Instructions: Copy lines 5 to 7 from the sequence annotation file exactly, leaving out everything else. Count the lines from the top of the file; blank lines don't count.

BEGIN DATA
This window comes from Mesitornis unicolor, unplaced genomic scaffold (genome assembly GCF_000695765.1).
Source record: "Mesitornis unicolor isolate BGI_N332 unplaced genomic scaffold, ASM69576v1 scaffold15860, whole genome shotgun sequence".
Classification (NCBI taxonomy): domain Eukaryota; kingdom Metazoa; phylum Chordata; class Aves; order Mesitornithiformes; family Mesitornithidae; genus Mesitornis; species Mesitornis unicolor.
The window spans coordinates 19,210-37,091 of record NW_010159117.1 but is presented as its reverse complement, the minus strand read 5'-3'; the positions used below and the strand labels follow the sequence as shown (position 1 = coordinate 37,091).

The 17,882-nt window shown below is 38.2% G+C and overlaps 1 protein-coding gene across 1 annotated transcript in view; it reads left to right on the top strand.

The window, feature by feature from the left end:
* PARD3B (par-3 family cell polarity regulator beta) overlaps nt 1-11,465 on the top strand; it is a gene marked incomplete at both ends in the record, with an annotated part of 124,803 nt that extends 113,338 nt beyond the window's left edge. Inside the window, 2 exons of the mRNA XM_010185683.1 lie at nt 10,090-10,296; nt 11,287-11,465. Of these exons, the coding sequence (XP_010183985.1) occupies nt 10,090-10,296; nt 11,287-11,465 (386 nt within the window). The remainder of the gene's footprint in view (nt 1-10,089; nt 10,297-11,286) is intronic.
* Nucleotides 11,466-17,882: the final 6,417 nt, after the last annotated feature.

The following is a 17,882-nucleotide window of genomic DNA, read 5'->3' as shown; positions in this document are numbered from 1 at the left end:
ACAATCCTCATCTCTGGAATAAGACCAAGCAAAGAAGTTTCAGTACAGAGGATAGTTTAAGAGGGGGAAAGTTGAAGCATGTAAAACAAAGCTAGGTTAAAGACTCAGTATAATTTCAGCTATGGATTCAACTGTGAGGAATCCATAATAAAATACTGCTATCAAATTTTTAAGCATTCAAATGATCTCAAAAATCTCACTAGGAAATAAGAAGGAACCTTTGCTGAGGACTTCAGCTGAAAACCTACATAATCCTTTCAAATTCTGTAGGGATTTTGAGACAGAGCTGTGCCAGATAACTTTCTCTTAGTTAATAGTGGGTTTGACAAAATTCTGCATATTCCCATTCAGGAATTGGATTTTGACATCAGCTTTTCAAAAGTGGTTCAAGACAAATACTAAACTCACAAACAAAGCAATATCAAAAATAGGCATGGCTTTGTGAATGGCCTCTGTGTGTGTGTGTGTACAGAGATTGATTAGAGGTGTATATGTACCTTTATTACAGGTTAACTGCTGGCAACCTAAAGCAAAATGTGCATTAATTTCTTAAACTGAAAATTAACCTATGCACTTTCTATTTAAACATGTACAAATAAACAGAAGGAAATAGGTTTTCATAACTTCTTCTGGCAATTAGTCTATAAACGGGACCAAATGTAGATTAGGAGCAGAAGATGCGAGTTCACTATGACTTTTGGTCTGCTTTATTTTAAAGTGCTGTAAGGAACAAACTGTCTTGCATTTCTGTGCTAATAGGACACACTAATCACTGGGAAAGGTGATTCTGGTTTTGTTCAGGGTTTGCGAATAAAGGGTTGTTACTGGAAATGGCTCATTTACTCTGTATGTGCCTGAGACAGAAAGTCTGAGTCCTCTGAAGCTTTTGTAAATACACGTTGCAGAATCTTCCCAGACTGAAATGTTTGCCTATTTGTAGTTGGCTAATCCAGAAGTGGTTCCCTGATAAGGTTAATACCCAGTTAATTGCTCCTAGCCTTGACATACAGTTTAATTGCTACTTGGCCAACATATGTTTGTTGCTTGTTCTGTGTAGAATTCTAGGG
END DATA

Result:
The 17,882-nt window shown below is 38.2% G+C and overlaps 1 protein-coding gene across 1 annotated transcript in view; it reads left to right on the top strand.

The window, feature by feature from the left end:
* PARD3B (par-3 family cell polarity regulator beta) overlaps nt 1-11,465 on the top strand; it is a gene marked incomplete at both ends in the record, with an annotated part of 124,803 nt that extends 113,338 nt beyond the window's left edge. Inside the window, 2 exons of the mRNA XM_010185683.1 lie at nt 10,090-10,296; nt 11,287-11,465. Of these exons, the coding sequence (XP_010183985.1) occupies nt 10,090-10,296; nt 11,287-11,465 (386 nt within the window). The remainder of the gene's footprint in view (nt 1-10,089; nt 10,297-11,286) is intronic.